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17 September 2021

Two cities one tale? How Londoners and Parisians see their cities in light of Covid

Jack Brown and Mark Kleinman

How do residents themselves feel about the challenges and opportunities of living in global cities?

London Paris News story

Capitals and Covid: how Londoners and Parisians see their cities in light of the pandemic

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The great cities of the world have been severely impacted by Covid-19. Indeed, some have even suggested that the return of global pandemics might mean the end of global cities – that small group of highly connected key nodes in the worldwide economic system that has benefitted hugely from global integration over the last few decades. Others point to the fact that these cities have survived plague, war and natural disaster, and have – generally – recovered from these and prospered.

But how do residents themselves feel about the challenges and opportunities of living in global cities? Has the pandemic changed attitudes, or has it reinforced existing ones? King’s College London, the University of Paris and Ipsos MORI researched the attitudes of Londoners and Parisians in November/December 2019, on the eve of the pandemic, and then again in April/May 2021. We found that the two cities shared many characteristics, but also showed important differences. And we also found that some of the changes from pre- to during the pandemic were not perhaps what might have been expected.

Reports of the “death of the city” appear to be exaggerated. We found there was little change from 2019 to 2021 in the share of Londoners and Parisians planning to move out of their city. Despite lockdowns forcing people to spend much more time closer to home over the past year, people’s satisfaction with their local area is largely unchanged from two years ago. Perhaps surprisingly, there has been a considerable increase in satisfaction with local services. Spending more time locally because of the pandemic may have led to some developing a newfound appreciation for their neighbourhoods and the public services they can access nearby. Majorities in both Greater London and Greater Paris now say they’re satisfied with services such as schools, transport and police – a notable increase from 2019.

While there is no sign of a mass exodus from the two cities prompted by Covid, more than two in five Londoners say it is likely that they will leave the city in the next five years, a slight increase from 2019. The proportion of Parisians who say they’ll move out is virtually unchanged from two years ago, at a little under half. In both cities, a desire for a better quality of life is a strong motivator, but people in the two capitals differ on other drivers: Londoners are much more likely than Parisians to cite affordability and the cost of living as key factors, while Parisians are more likely to mention the desire to live in a better physical environment.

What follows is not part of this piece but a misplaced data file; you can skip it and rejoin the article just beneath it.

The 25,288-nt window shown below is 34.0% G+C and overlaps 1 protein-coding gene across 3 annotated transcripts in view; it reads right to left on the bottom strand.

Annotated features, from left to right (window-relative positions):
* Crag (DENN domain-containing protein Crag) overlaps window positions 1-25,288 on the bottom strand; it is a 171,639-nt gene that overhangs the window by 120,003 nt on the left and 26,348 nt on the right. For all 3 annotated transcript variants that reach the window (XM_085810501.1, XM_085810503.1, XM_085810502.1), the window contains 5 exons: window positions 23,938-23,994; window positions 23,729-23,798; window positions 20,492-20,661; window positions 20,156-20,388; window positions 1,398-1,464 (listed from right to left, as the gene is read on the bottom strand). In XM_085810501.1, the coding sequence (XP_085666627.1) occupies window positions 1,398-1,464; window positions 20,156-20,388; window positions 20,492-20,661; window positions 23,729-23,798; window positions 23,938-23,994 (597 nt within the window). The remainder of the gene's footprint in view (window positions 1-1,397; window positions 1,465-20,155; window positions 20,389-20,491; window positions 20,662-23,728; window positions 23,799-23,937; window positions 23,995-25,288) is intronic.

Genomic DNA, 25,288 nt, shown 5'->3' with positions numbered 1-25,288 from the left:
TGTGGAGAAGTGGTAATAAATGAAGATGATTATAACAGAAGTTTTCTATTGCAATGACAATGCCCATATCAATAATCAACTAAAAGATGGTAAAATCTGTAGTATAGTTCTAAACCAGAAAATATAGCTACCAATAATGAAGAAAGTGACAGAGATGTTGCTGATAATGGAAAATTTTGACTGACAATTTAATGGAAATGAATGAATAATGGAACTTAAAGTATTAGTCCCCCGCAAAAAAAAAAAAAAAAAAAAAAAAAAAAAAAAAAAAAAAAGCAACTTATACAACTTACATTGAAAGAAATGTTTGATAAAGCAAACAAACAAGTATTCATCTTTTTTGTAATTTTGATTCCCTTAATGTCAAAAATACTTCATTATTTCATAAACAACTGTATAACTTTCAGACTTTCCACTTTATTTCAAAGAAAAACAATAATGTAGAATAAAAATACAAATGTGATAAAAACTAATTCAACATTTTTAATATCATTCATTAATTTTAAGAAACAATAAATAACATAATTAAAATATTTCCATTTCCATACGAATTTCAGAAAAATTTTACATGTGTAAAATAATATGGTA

Our findings – based admittedly on just two global cities – suggest that we are unlikely to be on the cusp of a major world change from the BC era (Before Covid) to AD (After Density). In both London and Paris, the majority of respondents thought that their city would recover from the pandemic, although most saw this as a slow process rather than a rapid bounce back. And optimism that one’s own standard of living would improve over the next five years actually increased slightly in both cities.

How might the two capitals change in the future? Large majorities in both say they’re concerned about climate change, air quality and the loss of green spaces, although Londoners and Parisians differ on some of the policy solutions to address these kinds of issues. Londoners are keener on reallocating space away from vehicles to cyclists and walkers, as well as on the idea of days when only electric or hybrid vehicles are allowed into the city centre. In Paris, a lack of green spaces for leisure and exercise is seen as a bigger issue than it is in London, with more than a quarter of Parisians saying such spaces are not sufficiently available to them.

So, while there’s confidence that London and Paris will recover and almost certainly maintain their position in the hierarchy of global cities, building back better is likely to mean building back greener. This in turn implies changes to national policies, and probably more central government funding. This might prove problematic, as capital cities are often disliked, seen as absorbing too much of the nation’s resources. Around four in 10 people in both capitals think that their city receives roughly the “right” amount of public expenditure. But one in three Londoners think their city gets more than its fair share of central government spending compared with other parts of the country. This compares with about one in eight Parisians who think the same about their city. The politics of post-Covid recovery could be every bit as challenging as the economics.

In this story

Jack Brown

Lecturer in London Studies and London Partnerships Director

Mark  Kleinman

Professor of Public Policy

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